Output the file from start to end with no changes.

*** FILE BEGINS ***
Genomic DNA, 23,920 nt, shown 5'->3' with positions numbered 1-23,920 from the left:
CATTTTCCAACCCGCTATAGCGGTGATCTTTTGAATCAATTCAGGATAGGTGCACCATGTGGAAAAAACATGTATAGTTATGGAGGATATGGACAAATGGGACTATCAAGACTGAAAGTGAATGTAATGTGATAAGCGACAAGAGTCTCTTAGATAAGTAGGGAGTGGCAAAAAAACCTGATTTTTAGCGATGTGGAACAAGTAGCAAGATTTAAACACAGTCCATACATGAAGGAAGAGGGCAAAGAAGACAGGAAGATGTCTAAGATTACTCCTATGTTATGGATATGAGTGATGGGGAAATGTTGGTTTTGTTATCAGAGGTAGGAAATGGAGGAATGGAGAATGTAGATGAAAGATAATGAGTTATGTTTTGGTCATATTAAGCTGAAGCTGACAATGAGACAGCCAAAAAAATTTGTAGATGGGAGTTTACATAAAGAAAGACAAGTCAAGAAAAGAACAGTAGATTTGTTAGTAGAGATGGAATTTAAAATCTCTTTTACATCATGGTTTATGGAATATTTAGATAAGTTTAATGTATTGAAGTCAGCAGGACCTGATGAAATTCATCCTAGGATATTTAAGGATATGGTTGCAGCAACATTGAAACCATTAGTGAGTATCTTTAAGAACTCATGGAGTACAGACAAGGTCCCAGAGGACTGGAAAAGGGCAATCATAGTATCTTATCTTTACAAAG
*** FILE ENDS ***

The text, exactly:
Genomic DNA, 23,920 nt, shown 5'->3' with positions numbered 1-23,920 from the left:
CATTTTCCAACCCGCTATAGCGGTGATCTTTTGAATCAATTCAGGATAGGTGCACCATGTGGAAAAAACATGTATAGTTATGGAGGATATGGACAAATGGGACTATCAAGACTGAAAGTGAATGTAATGTGATAAGCGACAAGAGTCTCTTAGATAAGTAGGGAGTGGCAAAAAAACCTGATTTTTAGCGATGTGGAACAAGTAGCAAGATTTAAACACAGTCCATACATGAAGGAAGAGGGCAAAGAAGACAGGAAGATGTCTAAGATTACTCCTATGTTATGGATATGAGTGATGGGGAAATGTTGGTTTTGTTATCAGAGGTAGGAAATGGAGGAATGGAGAATGTAGATGAAAGATAATGAGTTATGTTTTGGTCATATTAAGCTGAAGCTGACAATGAGACAGCCAAAAAAATTTGTAGATGGGAGTTTACATAAAGAAAGACAAGTCAAGAAAAGAACAGTAGATTTGTTAGTAGAGATGGAATTTAAAATCTCTTTTACATCATGGTTTATGGAATATTTAGATAAGTTTAATGTATTGAAGTCAGCAGGACCTGATGAAATTCATCCTAGGATATTTAAGGATATGGTTGCAGCAACATTGAAACCATTAGTGAGTATCTTTAAGAACTCATGGAGTACAGACAAGGTCCCAGAGGACTGGAAAAGGGCAATCATAGTATCTTATCTTTACAAAG